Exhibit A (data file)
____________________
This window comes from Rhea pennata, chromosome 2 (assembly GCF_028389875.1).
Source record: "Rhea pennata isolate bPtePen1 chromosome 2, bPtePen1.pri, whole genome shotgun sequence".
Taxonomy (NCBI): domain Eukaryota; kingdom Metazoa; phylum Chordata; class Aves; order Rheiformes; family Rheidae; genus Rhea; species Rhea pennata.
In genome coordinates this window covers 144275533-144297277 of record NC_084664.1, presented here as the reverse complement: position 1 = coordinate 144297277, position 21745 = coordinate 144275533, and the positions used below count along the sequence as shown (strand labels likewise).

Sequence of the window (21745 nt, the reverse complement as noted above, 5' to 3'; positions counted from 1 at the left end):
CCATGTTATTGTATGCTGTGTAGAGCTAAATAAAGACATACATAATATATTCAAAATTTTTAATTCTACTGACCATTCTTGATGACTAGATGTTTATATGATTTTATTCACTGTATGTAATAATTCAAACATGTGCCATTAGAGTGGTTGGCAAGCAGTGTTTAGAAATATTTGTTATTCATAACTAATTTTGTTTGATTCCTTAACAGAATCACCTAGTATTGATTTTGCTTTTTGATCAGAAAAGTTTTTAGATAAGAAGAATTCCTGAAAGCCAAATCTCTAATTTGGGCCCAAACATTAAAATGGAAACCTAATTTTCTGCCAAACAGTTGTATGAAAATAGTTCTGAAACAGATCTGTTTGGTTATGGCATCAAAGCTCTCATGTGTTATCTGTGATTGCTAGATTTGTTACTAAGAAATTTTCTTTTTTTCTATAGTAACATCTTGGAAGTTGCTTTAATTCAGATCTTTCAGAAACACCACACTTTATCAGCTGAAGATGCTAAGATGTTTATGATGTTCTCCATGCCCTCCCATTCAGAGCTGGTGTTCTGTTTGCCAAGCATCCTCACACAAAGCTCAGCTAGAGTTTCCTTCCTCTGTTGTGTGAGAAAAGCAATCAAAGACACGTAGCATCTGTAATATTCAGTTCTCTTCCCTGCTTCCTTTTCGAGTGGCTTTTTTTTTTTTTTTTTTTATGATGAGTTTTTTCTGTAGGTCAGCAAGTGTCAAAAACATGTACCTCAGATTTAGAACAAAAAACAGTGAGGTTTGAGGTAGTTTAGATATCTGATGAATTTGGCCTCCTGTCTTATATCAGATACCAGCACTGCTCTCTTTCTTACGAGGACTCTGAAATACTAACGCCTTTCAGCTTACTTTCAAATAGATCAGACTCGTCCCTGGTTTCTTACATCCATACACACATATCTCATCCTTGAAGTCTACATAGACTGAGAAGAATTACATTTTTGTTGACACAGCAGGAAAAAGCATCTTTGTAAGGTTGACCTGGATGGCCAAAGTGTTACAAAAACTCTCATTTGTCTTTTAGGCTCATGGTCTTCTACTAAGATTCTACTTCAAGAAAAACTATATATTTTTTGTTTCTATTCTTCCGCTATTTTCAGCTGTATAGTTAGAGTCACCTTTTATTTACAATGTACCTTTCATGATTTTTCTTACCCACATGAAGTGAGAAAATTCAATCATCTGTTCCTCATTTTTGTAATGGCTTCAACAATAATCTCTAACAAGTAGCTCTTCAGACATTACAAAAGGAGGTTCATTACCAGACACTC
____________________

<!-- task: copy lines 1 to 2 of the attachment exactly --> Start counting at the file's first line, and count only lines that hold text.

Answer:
This window comes from Rhea pennata, chromosome 2 (assembly GCF_028389875.1).
Source record: "Rhea pennata isolate bPtePen1 chromosome 2, bPtePen1.pri, whole genome shotgun sequence".